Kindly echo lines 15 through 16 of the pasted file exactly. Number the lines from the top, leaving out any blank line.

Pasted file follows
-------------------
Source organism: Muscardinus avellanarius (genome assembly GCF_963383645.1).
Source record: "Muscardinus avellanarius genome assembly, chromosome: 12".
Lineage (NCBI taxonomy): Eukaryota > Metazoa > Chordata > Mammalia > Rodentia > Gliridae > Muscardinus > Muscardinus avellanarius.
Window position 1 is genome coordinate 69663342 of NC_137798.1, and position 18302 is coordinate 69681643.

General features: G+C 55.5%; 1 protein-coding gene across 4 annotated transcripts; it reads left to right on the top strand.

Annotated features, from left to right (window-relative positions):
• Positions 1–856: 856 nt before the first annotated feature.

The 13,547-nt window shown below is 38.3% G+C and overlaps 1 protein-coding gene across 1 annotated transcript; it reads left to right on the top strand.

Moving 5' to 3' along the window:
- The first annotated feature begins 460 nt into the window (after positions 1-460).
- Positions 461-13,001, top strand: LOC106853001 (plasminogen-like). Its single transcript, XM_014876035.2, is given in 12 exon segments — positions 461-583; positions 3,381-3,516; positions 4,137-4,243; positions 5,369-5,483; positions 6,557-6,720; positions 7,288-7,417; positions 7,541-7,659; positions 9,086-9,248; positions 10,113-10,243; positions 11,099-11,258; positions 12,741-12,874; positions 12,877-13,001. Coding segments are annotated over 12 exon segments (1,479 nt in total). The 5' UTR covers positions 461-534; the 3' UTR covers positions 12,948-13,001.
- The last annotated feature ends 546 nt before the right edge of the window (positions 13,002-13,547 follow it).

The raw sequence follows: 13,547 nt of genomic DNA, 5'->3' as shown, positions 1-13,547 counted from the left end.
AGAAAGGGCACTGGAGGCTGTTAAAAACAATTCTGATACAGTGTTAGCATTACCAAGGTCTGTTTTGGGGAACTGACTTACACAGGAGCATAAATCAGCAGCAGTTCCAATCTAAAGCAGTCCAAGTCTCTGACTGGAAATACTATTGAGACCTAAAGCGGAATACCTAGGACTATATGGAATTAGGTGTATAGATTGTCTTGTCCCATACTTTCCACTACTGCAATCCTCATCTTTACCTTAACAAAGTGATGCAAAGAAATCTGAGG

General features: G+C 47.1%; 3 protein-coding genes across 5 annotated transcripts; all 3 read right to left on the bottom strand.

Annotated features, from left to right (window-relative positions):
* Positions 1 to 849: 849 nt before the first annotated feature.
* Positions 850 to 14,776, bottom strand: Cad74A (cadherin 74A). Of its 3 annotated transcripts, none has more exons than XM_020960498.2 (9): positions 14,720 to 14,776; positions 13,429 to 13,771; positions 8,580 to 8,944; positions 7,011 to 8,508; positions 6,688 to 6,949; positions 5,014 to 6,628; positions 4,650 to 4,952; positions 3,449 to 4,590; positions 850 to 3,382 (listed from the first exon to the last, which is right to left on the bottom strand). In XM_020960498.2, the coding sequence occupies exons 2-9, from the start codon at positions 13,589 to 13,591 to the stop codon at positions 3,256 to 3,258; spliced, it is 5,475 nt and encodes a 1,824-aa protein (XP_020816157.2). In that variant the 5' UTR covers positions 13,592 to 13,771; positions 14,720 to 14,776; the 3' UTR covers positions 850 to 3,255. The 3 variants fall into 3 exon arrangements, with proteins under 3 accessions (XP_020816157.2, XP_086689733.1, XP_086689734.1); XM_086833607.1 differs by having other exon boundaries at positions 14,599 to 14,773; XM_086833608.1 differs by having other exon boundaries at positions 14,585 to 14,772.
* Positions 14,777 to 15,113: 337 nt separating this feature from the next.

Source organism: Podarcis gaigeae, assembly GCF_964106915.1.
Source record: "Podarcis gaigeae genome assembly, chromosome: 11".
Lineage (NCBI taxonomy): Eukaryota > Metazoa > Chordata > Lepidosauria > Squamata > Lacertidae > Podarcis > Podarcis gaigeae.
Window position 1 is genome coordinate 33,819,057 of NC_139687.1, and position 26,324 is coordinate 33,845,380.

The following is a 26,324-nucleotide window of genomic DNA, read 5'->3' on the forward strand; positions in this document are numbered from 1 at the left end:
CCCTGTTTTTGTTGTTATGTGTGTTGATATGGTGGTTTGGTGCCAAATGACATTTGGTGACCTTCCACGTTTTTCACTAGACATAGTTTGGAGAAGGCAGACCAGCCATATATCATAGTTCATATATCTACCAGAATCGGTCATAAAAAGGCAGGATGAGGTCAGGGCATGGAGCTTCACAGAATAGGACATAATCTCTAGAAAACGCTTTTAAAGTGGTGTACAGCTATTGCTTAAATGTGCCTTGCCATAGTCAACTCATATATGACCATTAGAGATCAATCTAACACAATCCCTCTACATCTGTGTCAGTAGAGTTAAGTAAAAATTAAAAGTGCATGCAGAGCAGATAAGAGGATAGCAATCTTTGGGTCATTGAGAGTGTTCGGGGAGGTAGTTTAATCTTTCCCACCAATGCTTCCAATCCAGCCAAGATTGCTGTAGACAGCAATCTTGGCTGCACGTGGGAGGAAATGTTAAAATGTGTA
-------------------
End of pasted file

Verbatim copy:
General features: G+C 47.1%; 3 protein-coding genes across 5 annotated transcripts; all 3 read right to left on the bottom strand.

Annotated features, from left to right (window-relative positions):